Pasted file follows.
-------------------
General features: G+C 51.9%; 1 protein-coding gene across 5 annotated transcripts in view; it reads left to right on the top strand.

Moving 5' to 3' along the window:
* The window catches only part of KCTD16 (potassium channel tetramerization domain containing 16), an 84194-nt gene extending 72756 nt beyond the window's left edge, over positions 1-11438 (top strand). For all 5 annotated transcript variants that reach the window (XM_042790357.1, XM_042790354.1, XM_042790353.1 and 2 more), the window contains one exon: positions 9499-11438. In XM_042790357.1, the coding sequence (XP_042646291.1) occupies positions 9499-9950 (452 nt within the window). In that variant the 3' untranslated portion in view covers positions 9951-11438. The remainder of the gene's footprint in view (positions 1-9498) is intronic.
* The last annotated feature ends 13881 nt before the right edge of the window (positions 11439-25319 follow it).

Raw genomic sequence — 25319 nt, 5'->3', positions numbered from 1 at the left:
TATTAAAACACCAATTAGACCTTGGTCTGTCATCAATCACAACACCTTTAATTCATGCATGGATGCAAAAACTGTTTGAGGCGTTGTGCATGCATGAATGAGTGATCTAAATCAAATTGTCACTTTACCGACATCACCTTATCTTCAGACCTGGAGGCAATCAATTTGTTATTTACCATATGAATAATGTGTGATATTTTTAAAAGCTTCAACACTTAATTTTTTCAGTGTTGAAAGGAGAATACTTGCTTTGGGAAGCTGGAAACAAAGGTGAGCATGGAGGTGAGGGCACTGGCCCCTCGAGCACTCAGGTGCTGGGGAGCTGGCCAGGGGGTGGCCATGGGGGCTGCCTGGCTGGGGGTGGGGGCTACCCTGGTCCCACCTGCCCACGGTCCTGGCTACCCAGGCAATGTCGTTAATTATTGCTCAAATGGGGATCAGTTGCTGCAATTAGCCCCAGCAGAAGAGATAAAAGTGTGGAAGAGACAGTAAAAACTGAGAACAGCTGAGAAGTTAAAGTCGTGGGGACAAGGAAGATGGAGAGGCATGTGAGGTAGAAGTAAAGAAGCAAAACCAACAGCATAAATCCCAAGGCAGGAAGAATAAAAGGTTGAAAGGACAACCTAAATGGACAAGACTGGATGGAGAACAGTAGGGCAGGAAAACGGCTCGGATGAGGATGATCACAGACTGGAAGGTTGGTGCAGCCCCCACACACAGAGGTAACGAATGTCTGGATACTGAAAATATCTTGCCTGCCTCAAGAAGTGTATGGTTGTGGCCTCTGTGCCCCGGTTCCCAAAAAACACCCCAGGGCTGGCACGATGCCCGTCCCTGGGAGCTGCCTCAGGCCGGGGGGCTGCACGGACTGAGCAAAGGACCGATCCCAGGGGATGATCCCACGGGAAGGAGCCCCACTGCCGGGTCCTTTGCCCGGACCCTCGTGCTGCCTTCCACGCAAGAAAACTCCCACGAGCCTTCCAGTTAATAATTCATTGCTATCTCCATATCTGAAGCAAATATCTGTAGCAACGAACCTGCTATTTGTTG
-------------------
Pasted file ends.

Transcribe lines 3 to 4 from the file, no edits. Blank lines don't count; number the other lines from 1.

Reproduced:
* The window catches only part of KCTD16 (potassium channel tetramerization domain containing 16), an 84194-nt gene extending 72756 nt beyond the window's left edge, over positions 1-11438 (top strand). For all 5 annotated transcript variants that reach the window (XM_042790357.1, XM_042790354.1, XM_042790353.1 and 2 more), the window contains one exon: positions 9499-11438. In XM_042790357.1, the coding sequence (XP_042646291.1) occupies positions 9499-9950 (452 nt within the window). In that variant the 3' untranslated portion in view covers positions 9951-11438. The remainder of the gene's footprint in view (positions 1-9498) is intronic.
* The last annotated feature ends 13881 nt before the right edge of the window (positions 11439-25319 follow it).